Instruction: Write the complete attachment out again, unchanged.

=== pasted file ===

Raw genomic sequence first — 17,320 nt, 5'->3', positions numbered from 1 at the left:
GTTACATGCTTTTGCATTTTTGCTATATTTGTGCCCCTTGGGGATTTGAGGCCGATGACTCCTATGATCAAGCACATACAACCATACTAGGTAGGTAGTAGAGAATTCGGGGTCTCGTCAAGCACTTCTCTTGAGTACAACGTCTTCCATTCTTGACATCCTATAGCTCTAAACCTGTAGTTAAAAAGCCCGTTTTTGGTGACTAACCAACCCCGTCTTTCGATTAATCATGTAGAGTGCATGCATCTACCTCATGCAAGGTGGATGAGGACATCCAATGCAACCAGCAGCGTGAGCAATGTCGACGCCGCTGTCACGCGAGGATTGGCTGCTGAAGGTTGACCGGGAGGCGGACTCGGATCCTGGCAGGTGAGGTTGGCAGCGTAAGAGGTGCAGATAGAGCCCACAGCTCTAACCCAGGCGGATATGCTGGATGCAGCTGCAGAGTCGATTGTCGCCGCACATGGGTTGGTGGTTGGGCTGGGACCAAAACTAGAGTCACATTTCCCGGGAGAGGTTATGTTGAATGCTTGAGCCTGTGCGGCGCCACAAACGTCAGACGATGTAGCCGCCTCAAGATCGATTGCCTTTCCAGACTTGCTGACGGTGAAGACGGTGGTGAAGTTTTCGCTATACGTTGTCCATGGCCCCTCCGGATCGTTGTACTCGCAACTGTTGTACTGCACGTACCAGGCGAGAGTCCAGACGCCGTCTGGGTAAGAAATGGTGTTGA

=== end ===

Raw genomic sequence first — 17,320 nt, 5'->3', positions numbered from 1 at the left:
GTTACATGCTTTTGCATTTTTGCTATATTTGTGCCCCTTGGGGATTTGAGGCCGATGACTCCTATGATCAAGCACATACAACCATACTAGGTAGGTAGTAGAGAATTCGGGGTCTCGTCAAGCACTTCTCTTGAGTACAACGTCTTCCATTCTTGACATCCTATAGCTCTAAACCTGTAGTTAAAAAGCCCGTTTTTGGTGACTAACCAACCCCGTCTTTCGATTAATCATGTAGAGTGCATGCATCTACCTCATGCAAGGTGGATGAGGACATCCAATGCAACCAGCAGCGTGAGCAATGTCGACGCCGCTGTCACGCGAGGATTGGCTGCTGAAGGTTGACCGGGAGGCGGACTCGGATCCTGGCAGGTGAGGTTGGCAGCGTAAGAGGTGCAGATAGAGCCCACAGCTCTAACCCAGGCGGATATGCTGGATGCAGCTGCAGAGTCGATTGTCGCCGCACATGGGTTGGTGGTTGGGCTGGGACCAAAACTAGAGTCACATTTCCCGGGAGAGGTTATGTTGAATGCTTGAGCCTGTGCGGCGCCACAAACGTCAGACGATGTAGCCGCCTCAAGATCGATTGCCTTTCCAGACTTGCTGACGGTGAAGACGGTGGTGAAGTTTTCGCTATACGTTGTCCATGGCCCCTCCGGATCGTTGTACTCGCAACTGTTGTACTGCACGTACCAGGCGAGAGTCCAGACGCCGTCTGGGTAAGAAATGGTGTTGA